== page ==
One of the highlights of my life, of Melinda’s and my marriage, and in our role as parents of Chloe & Ella was the 13 months we spent in France from July 2010 through July 2011. We were granted a sabbatical from our jobs at Puget Sound Community School (PSCS), both as a tribute to the work we had done to get the school going and keep it running since its humble beginnings in 1994 AND to provide the school community an opportunity to know it could exist without its founders being present (ie: the infamous “Pie Truck Scenario” – perhaps I’ll explain that in a future post).
The concept of the sabbatical being a real thing began while Melinda and I were on spring break in 2008. The concept of living in France with our children began as a pipe dream we’d tell each other before we even had children. That this could become a reality is a tribute to a lot of people, most significantly the PSCS board and staff at the time. I can vividly recall the months leading up to our departure like they were last month, not twelve years ago.
Officially, the sabbatical began with the school’s 2010-11 fiscal year, meaning on July 1, 2010. But we didn’t leave for France until July 4th so we had a few days in Seattle on our own. Because we were renting our house (note, this link takes you a site we created in 2012 to promote the idea of swapping houses with someone for a month that summer) to another family for the year and they moved in on July 1, we were staying at a friend’s. The day of the 1st, Chloe was out with some friends on one of her many goodbye tours and Melinda & Ella were doing some last-minute shopping. I was alone in an unfamiliar house with my laptop for company.
I had recently been reading how a person had documented his life for a full year by posting a daily photograph and some quick comments on a website. The idea appealed to me so that afternoon, alone in the house, I investigated how to do something like it. I knew a tiny bit about WordPress since one of the PSCS teaching staff members had taught the rest of us how to use it to post our class offerings to the students. On a whim, I created a WordPress blog, calling it “frenchsabbatical.”
I had promised myself and told others that I wasn’t going to over-commit myself to projects while on sabbatical. I wanted some practice of living more spontaneously, freed from the daily requirements of being a school director. Indeed, Melinda and I would have parenting obligations but beyond that, I wanted a sense of freedom. That the PSCS board had agreed to supply Melinda and me with a monthly stipend helped tremendously with this.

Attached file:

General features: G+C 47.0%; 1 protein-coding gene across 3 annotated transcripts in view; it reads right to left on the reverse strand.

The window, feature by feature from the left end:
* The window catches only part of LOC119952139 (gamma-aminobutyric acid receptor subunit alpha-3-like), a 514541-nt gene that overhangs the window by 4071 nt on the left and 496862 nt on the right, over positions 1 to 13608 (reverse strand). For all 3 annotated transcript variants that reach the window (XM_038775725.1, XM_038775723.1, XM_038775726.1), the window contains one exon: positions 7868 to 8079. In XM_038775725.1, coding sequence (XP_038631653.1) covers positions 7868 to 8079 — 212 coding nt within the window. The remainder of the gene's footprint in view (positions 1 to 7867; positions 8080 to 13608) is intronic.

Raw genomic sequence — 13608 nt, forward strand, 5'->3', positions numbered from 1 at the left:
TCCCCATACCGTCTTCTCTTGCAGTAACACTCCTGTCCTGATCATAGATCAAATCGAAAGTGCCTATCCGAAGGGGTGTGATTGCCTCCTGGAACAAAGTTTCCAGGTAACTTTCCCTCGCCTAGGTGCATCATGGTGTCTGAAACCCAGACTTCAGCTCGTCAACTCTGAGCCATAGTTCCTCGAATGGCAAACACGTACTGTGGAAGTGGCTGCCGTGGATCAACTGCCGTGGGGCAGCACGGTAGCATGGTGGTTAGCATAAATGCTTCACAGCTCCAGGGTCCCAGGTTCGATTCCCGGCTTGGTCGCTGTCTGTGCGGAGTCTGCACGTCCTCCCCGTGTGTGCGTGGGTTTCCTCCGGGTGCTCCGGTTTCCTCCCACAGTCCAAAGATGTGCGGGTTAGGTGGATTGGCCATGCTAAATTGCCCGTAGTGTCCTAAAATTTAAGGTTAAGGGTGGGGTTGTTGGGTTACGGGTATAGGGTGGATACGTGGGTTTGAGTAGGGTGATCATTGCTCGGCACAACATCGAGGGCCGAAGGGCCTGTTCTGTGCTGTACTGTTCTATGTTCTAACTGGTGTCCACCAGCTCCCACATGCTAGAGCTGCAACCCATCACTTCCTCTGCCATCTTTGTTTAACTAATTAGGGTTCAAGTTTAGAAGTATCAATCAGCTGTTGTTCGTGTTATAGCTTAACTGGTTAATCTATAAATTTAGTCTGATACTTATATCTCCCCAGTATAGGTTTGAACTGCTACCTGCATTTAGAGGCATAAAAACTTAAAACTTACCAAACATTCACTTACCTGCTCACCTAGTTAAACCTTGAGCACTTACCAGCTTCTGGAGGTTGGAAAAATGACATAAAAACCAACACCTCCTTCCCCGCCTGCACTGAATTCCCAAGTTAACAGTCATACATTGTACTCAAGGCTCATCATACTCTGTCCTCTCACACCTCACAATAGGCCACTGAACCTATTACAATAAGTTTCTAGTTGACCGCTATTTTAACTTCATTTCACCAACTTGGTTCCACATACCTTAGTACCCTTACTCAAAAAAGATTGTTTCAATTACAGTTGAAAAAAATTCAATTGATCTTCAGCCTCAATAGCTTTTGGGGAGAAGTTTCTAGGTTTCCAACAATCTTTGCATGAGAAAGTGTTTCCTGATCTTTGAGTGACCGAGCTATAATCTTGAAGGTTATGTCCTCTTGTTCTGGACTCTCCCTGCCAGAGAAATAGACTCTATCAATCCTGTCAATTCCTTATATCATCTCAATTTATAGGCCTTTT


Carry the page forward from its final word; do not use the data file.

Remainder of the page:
Little did I know that the whim of starting my “frenchsabbatical” blog would propel not just me but many others on a daily adventure, one I never regretted for a minute. Beginning on the 1st of July from the home of our friends, I posted every day until our return (truth be told, I kept posting every day after that for another year or so, all of which you can find here). Conversations emerged, first just among Melinda, Chloe, Ella & me – “You could put that on the blog.” And, “Don’t you dare write about that.” To, “I get to approve any photos you use of me.”
As the months went by, our French friends got in the act. My dear friend Laurent made sure I had a way to post when his family took ours to their cabin in the French Alps that didn’t have an Internet connection. I also learned that part of his morning ritual while we were there was to read what I posted the night before.
Around the corner from our house in Nantes we met the Bertail family, people who have become among our closest friends in the world. There are so many stories to tell about them, from Christine, the mom, twice stopping by to introduce herself to us only find Chloe and Ella at home, to how they helped me celebrate my 48th birthday in style.
Then, of course, there were our friends and family members back in Seattle who used the blog to keep in touch with us. As a writer, I often would picture a member of our family as the audience to what I was writing. Michele, my mother-in-law, my brothers, or one of our nieces were common “targets.” Certainly, my mother was always in mind (she’d regularly send me edits – catching my typos with her usual flair).
To this day, I pay WordPress a fee each year to keep ads from the site and to maintain its unique domain name, meaning you can find it in its entirety at https://frenchsabbatical.com. Two years ago as a holiday present, one of the best I’ve ever received, Chloe & Ella had the blog posts made into a two-volume hardback book set that will forever hold a place of prominence in Melinda’s and my home.
Last week, in order to have all of my personal blog posts in one spot, I copied the content to this site, my ongoing personal blog. So if you’re interested in seeing what we were doing on a given day, you can do so right here. In fact, in the footer you’ll see a pull-down menu on the left for a monthly archive. Choose a month from the sabbatical year, July 2010 – July 2011, and enjoy some reading.
Some nights when I’m feeling especially nostalgic, I’ll pick a month and do some reading, remembering what an amazing year we had.